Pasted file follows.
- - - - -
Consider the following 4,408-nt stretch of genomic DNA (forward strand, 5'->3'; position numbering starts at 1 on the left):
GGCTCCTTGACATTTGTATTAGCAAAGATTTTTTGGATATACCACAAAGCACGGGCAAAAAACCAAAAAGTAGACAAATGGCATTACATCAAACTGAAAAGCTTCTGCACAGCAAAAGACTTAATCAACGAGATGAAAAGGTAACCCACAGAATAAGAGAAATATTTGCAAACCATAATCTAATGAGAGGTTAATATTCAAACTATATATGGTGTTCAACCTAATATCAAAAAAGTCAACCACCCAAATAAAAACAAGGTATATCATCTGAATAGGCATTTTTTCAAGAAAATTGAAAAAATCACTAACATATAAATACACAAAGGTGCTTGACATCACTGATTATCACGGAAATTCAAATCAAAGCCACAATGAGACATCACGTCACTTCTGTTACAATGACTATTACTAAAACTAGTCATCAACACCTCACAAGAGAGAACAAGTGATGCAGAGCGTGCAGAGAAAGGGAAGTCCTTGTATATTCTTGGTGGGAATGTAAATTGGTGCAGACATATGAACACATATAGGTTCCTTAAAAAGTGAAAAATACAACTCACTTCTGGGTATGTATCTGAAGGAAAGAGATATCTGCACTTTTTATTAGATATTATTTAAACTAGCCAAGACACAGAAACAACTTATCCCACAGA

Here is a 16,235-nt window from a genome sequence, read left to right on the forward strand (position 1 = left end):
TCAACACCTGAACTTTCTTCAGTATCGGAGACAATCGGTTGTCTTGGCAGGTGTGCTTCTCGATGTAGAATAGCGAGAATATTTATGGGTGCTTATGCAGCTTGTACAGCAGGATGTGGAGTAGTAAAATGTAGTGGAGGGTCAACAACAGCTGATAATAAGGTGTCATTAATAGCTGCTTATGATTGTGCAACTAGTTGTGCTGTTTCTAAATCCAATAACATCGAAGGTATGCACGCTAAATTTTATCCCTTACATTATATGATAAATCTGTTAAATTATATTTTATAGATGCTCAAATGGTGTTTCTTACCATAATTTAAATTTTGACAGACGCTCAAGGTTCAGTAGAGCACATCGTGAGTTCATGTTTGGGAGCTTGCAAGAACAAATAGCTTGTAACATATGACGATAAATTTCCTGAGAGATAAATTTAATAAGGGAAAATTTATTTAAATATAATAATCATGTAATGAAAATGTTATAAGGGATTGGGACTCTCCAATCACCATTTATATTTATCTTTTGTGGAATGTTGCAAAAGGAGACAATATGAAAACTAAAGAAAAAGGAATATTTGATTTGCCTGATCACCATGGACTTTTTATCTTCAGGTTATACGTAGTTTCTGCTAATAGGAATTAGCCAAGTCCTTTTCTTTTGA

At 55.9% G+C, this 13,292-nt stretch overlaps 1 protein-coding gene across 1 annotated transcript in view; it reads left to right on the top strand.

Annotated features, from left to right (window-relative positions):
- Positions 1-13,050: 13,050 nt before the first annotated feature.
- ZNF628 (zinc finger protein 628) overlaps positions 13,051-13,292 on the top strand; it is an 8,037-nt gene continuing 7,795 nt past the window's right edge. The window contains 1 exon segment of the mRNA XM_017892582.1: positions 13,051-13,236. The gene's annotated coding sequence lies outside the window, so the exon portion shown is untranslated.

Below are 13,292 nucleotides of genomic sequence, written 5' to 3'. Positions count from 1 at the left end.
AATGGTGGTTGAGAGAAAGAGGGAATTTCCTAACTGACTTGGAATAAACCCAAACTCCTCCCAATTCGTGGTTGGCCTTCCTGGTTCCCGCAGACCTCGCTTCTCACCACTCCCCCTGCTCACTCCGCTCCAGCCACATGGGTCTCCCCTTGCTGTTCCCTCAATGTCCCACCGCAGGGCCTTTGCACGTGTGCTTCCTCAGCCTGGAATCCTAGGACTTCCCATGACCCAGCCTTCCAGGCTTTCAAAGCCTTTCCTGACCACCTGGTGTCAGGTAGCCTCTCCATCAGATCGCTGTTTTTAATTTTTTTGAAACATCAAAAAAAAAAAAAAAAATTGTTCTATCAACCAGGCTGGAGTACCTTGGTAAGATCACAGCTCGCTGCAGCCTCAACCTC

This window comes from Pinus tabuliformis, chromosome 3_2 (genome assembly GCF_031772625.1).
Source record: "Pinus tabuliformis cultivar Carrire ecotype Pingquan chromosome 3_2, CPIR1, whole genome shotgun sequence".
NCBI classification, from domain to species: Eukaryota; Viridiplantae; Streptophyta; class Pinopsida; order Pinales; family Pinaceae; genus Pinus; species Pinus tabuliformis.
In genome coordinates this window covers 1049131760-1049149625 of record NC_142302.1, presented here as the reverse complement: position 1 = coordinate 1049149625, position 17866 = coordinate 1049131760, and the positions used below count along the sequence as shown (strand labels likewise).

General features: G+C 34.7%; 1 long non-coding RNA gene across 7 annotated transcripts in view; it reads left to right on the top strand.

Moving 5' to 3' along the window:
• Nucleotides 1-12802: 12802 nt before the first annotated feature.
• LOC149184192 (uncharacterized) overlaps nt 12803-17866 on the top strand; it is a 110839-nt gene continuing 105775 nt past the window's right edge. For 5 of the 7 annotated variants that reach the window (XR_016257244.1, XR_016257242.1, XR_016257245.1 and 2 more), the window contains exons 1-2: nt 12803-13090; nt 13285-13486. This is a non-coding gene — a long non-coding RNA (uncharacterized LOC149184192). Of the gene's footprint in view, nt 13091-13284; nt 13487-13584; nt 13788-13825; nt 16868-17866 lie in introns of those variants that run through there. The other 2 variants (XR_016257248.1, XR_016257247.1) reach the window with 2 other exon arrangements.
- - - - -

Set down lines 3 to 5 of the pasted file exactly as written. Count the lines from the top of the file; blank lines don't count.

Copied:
Here is a 16,235-nt window from a genome sequence, read left to right on the forward strand (position 1 = left end):
TCAACACCTGAACTTTCTTCAGTATCGGAGACAATCGGTTGTCTTGGCAGGTGTGCTTCTCGATGTAGAATAGCGAGAATATTTATGGGTGCTTATGCAGCTTGTACAGCAGGATGTGGAGTAGTAAAATGTAGTGGAGGGTCAACAACAGCTGATAATAAGGTGTCATTAATAGCTGCTTATGATTGTGCAACTAGTTGTGCTGTTTCTAAATCCAATAACATCGAAGGTATGCACGCTAAATTTTATCCCTTACATTATATGATAAATCTGTTAAATTATATTTTATAGATGCTCAAATGGTGTTTCTTACCATAATTTAAATTTTGACAGACGCTCAAGGTTCAGTAGAGCACATCGTGAGTTCATGTTTGGGAGCTTGCAAGAACAAATAGCTTGTAACATATGACGATAAATTTCCTGAGAGATAAATTTAATAAGGGAAAATTTATTTAAATATAATAATCATGTAATGAAAATGTTATAAGGGATTGGGACTCTCCAATCACCATTTATATTTATCTTTTGTGGAATGTTGCAAAAGGAGACAATATGAAAACTAAAGAAAAAGGAATATTTGATTTGCCTGATCACCATGGACTTTTTATCTTCAGGTTATACGTAGTTTCTGCTAATAGGAATTAGCCAAGTCCTTTTCTTTTGA

At 55.9% G+C, this 13,292-nt stretch overlaps 1 protein-coding gene across 1 annotated transcript in view; it reads left to right on the top strand.